Health & Allergies
MUHC research team designs a potential vaccine against allergic airways disease
Montreal - With the arrival of spring, millions of Canadians have begun their annual ritual of sneezing and wheezing due to seasonal allergies. A research team at the Montreal Children’s Hospital from the Research Institute of the McGill University Health Centre (RI-MUHC) is bringing them hope with a potential vaccine that nudges the immune response away from developing allergies. The findings published in the journal Mucosal Immunology have major clinical implications since allergies and asthma are lifelong conditions that often start in childhood and for which there is presently no cure.
"Our study, for the first time, offers a potential way of preventing allergies by using a molecule that redirects the immune response away from the allergic response," says lead author Dr. Christine McCusker (right), allergist at the Montreal Children’s Hospital and associate professor in the Department of Pediatrics at McGill University. "This discovery is very promising since the molecule we developed can be administered by a drop into the nose as a spray."
It is estimated that 20 to 30 per cent of the Canadian population suffers from a range of allergies. Recent research reported that one in every 13 Canadians suffers from a significant food allergy. The reasons why allergies develop remain unexplained, but it is believed that all children are born with the potential to develop allergies. Children without allergies make a shift to the non-allergenic immune response when allergens are around. Those who do develop allergies have not shifted by the time they are exposed to the allergen.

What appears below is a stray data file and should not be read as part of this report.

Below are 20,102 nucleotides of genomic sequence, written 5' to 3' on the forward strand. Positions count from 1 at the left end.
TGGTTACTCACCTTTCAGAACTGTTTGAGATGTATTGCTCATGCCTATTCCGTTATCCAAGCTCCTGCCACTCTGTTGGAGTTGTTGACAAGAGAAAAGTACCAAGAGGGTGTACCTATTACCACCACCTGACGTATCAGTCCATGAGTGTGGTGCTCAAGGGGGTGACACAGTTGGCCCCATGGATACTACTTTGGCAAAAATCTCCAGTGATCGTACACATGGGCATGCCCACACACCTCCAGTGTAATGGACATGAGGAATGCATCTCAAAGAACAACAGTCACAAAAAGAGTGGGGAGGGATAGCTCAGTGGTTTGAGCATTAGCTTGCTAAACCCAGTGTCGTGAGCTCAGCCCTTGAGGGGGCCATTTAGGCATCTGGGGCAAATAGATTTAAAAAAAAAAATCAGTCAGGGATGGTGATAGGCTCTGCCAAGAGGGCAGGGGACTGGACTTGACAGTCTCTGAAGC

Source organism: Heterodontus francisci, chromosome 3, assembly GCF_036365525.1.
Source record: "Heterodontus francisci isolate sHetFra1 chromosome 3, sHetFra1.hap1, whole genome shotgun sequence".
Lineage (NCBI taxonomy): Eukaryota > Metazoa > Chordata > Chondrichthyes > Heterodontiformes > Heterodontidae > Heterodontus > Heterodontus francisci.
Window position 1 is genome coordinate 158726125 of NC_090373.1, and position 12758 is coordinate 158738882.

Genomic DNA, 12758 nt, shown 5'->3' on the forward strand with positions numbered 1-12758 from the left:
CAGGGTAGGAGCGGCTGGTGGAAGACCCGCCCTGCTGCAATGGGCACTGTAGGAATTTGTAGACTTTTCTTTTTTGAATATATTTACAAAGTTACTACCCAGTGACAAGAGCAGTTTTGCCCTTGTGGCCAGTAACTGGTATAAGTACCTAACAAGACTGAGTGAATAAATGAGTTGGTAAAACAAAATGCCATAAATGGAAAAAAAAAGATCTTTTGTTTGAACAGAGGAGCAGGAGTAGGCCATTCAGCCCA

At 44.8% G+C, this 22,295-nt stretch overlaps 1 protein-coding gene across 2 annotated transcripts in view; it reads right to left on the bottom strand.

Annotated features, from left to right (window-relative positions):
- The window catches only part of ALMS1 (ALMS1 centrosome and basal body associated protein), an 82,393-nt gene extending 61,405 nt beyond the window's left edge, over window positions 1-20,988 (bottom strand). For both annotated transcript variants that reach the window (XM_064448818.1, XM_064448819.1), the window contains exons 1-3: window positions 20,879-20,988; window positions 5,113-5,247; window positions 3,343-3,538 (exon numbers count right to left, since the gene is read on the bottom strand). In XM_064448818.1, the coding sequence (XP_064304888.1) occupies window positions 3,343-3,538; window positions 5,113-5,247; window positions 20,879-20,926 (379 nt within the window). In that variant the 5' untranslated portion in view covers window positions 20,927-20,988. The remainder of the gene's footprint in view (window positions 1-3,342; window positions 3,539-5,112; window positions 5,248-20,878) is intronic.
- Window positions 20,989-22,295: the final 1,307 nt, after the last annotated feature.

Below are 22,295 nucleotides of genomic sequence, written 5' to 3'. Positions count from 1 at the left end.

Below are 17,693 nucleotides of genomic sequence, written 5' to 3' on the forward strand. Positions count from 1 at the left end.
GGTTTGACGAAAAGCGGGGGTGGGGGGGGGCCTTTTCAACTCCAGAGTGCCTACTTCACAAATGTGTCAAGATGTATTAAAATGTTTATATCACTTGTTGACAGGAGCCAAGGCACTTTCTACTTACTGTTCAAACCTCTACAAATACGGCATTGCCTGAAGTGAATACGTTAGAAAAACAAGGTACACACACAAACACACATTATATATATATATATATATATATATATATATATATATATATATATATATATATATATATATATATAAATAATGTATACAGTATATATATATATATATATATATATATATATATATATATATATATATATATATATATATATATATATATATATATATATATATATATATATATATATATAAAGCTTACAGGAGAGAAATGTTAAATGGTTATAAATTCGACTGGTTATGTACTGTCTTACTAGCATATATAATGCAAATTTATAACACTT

Dr. McCusker and her team from the Meakins-Christie Laboratories started to work on a specific molecule called STAT6 which is important in the development of allergic response. They thought that if they could inhibit this molecule they would reduce the symptoms of allergic airways disease, such as asthma, in allergic animals. They also hoped to prevent the allergy from developing entirely. To do this, they developed an inhibitor peptide called STAT6-IP that was given to newborn mice by intranasal droplet.
"By giving the peptide STAT6-IP very early on, before allergies are present, we were able to teach the immune system. So when we tried to make the mice allergic later on, we couldn’t because the immune system had ‘learned’ to tolerate allergens," explains Dr. McCusker who is also a researcher at the RI-MUHC.
"What’s beautiful about our approach is that you do not have to couple it with a specific allergen, you only use this peptide. It just redirects the immune system away from the allergic response and then it will not matter if the child is exposed to pollen, cats or dogs, because the immune system will not form an aggressive allergic reaction anymore," adds Dr. McCusker.
"In subjects who have the propensity to develop allergies, their system has made the ‘wrong’ decision somewhere along the line," she says. "It is like educating the immune system to follow the path we want it to follow."
Researchers are now studying the effect of this peptide to see in what other areas this type of immune education will prevent disease, such as with food allergies. They then hope to move this discovery to clinical trials in humans.